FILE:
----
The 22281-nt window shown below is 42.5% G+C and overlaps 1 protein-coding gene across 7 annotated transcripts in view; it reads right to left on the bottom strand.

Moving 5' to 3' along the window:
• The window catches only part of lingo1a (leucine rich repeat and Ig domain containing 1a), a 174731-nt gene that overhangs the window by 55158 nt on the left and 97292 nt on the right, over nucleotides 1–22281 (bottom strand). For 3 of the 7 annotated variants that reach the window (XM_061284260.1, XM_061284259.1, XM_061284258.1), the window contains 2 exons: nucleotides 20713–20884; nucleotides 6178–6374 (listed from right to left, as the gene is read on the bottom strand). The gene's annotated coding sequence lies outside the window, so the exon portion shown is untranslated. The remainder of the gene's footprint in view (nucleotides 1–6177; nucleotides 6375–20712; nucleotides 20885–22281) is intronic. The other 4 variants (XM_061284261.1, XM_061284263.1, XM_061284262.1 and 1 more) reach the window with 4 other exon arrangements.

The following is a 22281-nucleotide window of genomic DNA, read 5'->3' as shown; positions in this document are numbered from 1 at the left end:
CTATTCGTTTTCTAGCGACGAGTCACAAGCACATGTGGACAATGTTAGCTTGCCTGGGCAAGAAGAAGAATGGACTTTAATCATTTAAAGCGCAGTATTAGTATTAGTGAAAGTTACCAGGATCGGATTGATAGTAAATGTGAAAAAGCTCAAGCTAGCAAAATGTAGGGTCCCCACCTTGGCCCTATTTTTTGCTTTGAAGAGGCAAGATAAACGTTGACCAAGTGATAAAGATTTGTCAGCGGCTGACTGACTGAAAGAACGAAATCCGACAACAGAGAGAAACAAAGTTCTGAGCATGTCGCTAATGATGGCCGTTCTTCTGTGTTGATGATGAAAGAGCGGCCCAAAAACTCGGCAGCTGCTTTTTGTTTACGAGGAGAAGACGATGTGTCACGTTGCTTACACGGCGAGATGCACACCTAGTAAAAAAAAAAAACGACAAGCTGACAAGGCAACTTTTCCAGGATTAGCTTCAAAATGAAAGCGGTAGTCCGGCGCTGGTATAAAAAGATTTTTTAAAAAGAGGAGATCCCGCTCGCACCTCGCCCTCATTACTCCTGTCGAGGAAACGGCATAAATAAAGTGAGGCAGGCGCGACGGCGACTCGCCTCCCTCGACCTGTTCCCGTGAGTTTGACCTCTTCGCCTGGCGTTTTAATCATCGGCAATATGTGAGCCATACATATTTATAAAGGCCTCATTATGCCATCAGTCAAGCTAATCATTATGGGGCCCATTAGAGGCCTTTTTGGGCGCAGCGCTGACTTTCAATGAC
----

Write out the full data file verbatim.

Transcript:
The 22281-nt window shown below is 42.5% G+C and overlaps 1 protein-coding gene across 7 annotated transcripts in view; it reads right to left on the bottom strand.

Moving 5' to 3' along the window:
• The window catches only part of lingo1a (leucine rich repeat and Ig domain containing 1a), a 174731-nt gene that overhangs the window by 55158 nt on the left and 97292 nt on the right, over nucleotides 1–22281 (bottom strand). For 3 of the 7 annotated variants that reach the window (XM_061284260.1, XM_061284259.1, XM_061284258.1), the window contains 2 exons: nucleotides 20713–20884; nucleotides 6178–6374 (listed from right to left, as the gene is read on the bottom strand). The gene's annotated coding sequence lies outside the window, so the exon portion shown is untranslated. The remainder of the gene's footprint in view (nucleotides 1–6177; nucleotides 6375–20712; nucleotides 20885–22281) is intronic. The other 4 variants (XM_061284261.1, XM_061284263.1, XM_061284262.1 and 1 more) reach the window with 4 other exon arrangements.

The following is a 22281-nucleotide window of genomic DNA, read 5'->3' as shown; positions in this document are numbered from 1 at the left end:
CTATTCGTTTTCTAGCGACGAGTCACAAGCACATGTGGACAATGTTAGCTTGCCTGGGCAAGAAGAAGAATGGACTTTAATCATTTAAAGCGCAGTATTAGTATTAGTGAAAGTTACCAGGATCGGATTGATAGTAAATGTGAAAAAGCTCAAGCTAGCAAAATGTAGGGTCCCCACCTTGGCCCTATTTTTTGCTTTGAAGAGGCAAGATAAACGTTGACCAAGTGATAAAGATTTGTCAGCGGCTGACTGACTGAAAGAACGAAATCCGACAACAGAGAGAAACAAAGTTCTGAGCATGTCGCTAATGATGGCCGTTCTTCTGTGTTGATGATGAAAGAGCGGCCCAAAAACTCGGCAGCTGCTTTTTGTTTACGAGGAGAAGACGATGTGTCACGTTGCTTACACGGCGAGATGCACACCTAGTAAAAAAAAAAAACGACAAGCTGACAAGGCAACTTTTCCAGGATTAGCTTCAAAATGAAAGCGGTAGTCCGGCGCTGGTATAAAAAGATTTTTTAAAAAGAGGAGATCCCGCTCGCACCTCGCCCTCATTACTCCTGTCGAGGAAACGGCATAAATAAAGTGAGGCAGGCGCGACGGCGACTCGCCTCCCTCGACCTGTTCCCGTGAGTTTGACCTCTTCGCCTGGCGTTTTAATCATCGGCAATATGTGAGCCATACATATTTATAAAGGCCTCATTATGCCATCAGTCAAGCTAATCATTATGGGGCCCATTAGAGGCCTTTTTGGGCGCAGCGCTGACTTTCAATGAC